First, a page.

In almost every Korean drama, you will see characters devour this black sauce noodle dish-ending with black sauce all around their mouths. And it’s almost always in an office setting or at home, where these are delivered in a steel or plastic box. Jjajangmyeon (짜장면) is actually a Chinese dish, introduced in 1905 by a Chinese chef in Incheon. Since then, it has fully become part of the Korean culture, invoking all sorts of memories for many Koreans young and old. There’s even a saying among Koreans about how a move to a new home is not complete unless you order Jjajangmyeon at the end of a long moving day. For every Korean neighborhood, there’s always a Chinese restaurant nearby and delivery is a must.
Few days ago, in one of my TV favorite show – “Dad, where are you going?”(아빠 어디가? Appa Uh-diga?)- I watched Jjajangmyeon being delivered to a rice field!!? Even the dads were surprised to see the food when it came. Now, I call that service! In many ways, Jjajangmyeon is equivalent to America’s Pizza.
I have been making home made Jjajangmyeon since 91′ after I got married (over 20 years?!) at the request of my husband. My recipe has evolved quite a bit over the years and I have to say I’m quite happy with this one. When I gave it to my daughter for tasting, she happily chanted “Your Jjajangmyeon tastes better than the restaurant version!”. And the best part is, there is no MSG!
Couple things to note about different kinds of Jjajangmyeons -
- 간짜장면 Kaan Jjajangmyeon – more intense flavor because the sauce is condensed (just black bean paste and vegetables, little water) also more expensive
- 짜장면 Jjajangmyeon – water or broth added to Kaan Jjajang so it’s milder in flavor
- 삼선간짜장면 Samseon Kaan Jjajangmyeon – ‘sam’ means 3 and ‘seon’ means taste. Traditionally, it contains 3 kinds of seafood like squid, sea cucumber and shrimp in addition to pork and veggies.
- 사천짜장면 Sahcheon Jjajangmyeon – Sahcheon (사천) means Szechuan. as with many things Szechuan, it had added spiciness
The version I’m making here is Kaan Jjajang. You can easily make regular Jjajangmyeon by adding more water or broth.
Servings: 3 Cooking Time: 35 min Difficulty: Medium
Ingredients for Kaan Jjajangmyeon
- 1/2 C Chinese black bean paste (춘장 choonjang)
- 1/2 C or 3 fresh, dried or fresh shitake mushrooms, chopped (optional)
- 3 oz (80g) pork loin, cut into cubes
- 1 medium size onion, chopped
- 1 1/2 C cabbage, chopped
- 1/2 C zucchini, chopped
- 1 carrot, chopped (optional)
- 2 green onions, chopped
- 1/2 cucumber, julienned (as garnish)
- 1 T sugar
- 1 C water
- 1/2 C + 3 T vegetable oil
- 1 pack of fresh noodles for jjajangmyeon or kal gooksoo
In Korea, this Jinmi Choonjang (진미 춘장) is the standard black bean paste to use for Jjajangmyeon. They used to have MSG in it but not any more so that’s a good thing. :)
- Prepare ingredients below:
*See the lovely yellow carrot?! The pretty carrot is from my farm – we grew some colored carrots this summer and I decided to add the carrot for additional flavor. Carrot is totally optional but is a great way to hide additional nutrition for kids. I loved these carrots so much, I decided to take a picture -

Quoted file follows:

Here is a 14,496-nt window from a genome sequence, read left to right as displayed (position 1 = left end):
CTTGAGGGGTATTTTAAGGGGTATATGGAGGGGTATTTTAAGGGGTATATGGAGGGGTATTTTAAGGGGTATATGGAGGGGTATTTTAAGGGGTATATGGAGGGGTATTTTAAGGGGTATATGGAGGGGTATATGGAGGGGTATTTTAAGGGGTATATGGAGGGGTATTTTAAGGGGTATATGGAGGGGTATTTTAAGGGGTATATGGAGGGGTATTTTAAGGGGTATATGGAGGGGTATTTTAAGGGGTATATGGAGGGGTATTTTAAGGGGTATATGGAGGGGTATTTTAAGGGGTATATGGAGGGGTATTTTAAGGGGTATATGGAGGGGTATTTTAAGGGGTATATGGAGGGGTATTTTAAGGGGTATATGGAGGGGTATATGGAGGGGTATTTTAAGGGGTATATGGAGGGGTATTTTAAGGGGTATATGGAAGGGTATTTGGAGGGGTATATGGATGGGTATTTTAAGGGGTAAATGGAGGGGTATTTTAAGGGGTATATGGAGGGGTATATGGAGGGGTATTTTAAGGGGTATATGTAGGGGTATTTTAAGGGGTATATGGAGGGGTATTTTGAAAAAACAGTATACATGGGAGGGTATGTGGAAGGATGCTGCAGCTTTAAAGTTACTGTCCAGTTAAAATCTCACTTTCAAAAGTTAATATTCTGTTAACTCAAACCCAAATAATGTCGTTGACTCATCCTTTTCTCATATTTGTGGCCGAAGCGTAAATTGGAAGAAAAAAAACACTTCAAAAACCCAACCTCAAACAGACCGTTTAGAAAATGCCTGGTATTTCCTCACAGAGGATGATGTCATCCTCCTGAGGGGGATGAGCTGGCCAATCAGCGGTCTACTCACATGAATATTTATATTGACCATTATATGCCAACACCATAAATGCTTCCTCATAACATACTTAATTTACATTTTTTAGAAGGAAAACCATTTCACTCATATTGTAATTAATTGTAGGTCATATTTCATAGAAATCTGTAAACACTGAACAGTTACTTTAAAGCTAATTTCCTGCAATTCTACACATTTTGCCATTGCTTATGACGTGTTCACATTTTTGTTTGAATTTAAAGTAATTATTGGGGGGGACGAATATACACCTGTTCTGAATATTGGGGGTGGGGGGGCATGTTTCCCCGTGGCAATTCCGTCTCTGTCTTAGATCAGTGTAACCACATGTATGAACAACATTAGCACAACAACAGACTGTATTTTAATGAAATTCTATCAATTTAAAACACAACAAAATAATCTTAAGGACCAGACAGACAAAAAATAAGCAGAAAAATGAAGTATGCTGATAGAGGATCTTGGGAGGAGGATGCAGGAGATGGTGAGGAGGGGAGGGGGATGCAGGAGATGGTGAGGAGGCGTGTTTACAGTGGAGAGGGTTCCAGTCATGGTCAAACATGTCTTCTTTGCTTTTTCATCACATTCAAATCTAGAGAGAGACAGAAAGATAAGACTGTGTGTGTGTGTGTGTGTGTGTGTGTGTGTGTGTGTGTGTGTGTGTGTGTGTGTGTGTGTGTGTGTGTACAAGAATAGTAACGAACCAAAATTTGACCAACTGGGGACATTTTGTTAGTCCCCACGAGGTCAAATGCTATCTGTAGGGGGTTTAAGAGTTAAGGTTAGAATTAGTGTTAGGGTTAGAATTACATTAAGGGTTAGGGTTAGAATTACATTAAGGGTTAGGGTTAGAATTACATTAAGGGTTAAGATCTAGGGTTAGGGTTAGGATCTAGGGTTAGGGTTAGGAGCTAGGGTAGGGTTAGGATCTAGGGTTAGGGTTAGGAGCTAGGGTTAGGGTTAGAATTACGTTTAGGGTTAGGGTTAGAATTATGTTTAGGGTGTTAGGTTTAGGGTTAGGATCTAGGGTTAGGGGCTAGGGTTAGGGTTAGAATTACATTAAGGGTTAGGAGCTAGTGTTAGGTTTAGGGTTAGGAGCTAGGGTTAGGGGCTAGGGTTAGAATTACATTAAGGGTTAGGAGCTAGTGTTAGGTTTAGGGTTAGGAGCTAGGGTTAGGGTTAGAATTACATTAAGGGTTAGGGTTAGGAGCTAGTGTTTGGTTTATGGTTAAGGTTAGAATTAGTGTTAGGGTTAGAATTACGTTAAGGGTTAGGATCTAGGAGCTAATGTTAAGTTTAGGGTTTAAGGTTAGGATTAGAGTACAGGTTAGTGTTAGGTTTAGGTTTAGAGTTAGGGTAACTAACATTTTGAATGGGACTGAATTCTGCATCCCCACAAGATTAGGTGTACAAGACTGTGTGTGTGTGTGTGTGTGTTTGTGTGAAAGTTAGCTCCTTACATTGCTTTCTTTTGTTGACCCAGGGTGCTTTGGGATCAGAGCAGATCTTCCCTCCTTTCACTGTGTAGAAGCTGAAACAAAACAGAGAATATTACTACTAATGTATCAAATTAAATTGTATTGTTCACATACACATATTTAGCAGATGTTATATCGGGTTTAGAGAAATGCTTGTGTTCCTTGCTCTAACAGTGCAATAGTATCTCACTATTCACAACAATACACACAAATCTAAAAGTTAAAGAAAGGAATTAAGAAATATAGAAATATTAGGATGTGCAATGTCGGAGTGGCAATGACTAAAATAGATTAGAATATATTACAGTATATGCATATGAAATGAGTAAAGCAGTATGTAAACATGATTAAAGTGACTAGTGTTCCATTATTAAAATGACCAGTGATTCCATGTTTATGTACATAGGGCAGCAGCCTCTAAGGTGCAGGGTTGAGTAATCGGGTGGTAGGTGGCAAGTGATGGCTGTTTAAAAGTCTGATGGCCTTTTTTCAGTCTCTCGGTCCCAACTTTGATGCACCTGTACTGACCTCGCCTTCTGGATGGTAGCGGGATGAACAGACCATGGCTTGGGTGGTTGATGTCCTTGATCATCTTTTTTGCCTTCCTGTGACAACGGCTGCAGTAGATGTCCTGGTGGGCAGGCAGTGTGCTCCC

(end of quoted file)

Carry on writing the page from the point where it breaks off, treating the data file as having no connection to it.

2. Chop all vegetables into small cubes.
3. In a non-stick frying pan, add equal amount of choonjang and oil to pan on medium/medium low heat. Should be bubbling but not burning. Stirring often, cook for 7 min.
Lot of oil will be leftover after stir frying the paste.
4. WHILE the choonjang is cooking, in ANOTHER pan, add 2 T oil to pan on medium heat. Sauté just onions and cabbages for 10 min or more until onions become translucent. This will make your sauce taste sweeter!
5. Remove choonjang from pan. It should be easy to bunch up the cooked choonjang and remove from oil. Like so-
6. Discard the leftover oil in pan.
7. Remove onions and cabbages from pan and set aside. Sauté pork on med-high heat for 2-3 min in the same pan.
8. Once pork is cooked, return onions, cabbages to pan. Add 1 T oil and remaining vegetables. Sauté all ingredients on med-high heat for 5 – 7 min. Veggies should still be slightly crunchy.
9. Add the cooked choonjang paste to pan (step 8) and stir everything, making sure the paste coats the ingredients evenly.
10. Stir fry for 2 min. Add 1 C water and 1 T sugar. Cook until the sauce is reduced to half. Reduce further for more condensed flavor.
11. Fresh noodles (국수 Kooksoo) are best for Jjajangmyeon. If you can buy one’s that says “짜장면 국수”, it should work fine. Believe it or not, I could not find it at my local market. Probably because not many Koreans make Jjajangmyeon at home in Korea. I bought 칼국수 (Kalgooksoo) and that worked fine. Just cook the noodles in boiling water for 7-10 min (based on package directions) and rinse in cold water.
12. Sauce is now ready!
Just add noodles or rice to a bowl and top with this amazingly yummy Kaanjjajang sauce!
- How to make Jjajangmyeon/jajang myeon? – In step 8, instead of reducing the sauce, just add 1 T corn starch mixed with 1/4 C water to the sauce and stir. The jjajang sauce should thicken up and there you go!
- Choonjang(춘장) and Jjajang(짜장) are used interchangeably when referring to the black bean paste. Sometimes you may find 볶음짜장(bokkeum jjajang) which means it’s already been fried in oil which means you can skip step 3.
- Meat substitutions – use beef or chicken instead of pork and it will still taste great!
- For richer sauce, use chicken broth instead of water. Watch out for saltiness though since chicken broth already has quite a bit of sodium. Use low sodium chicken broth or maybe half broth and half water.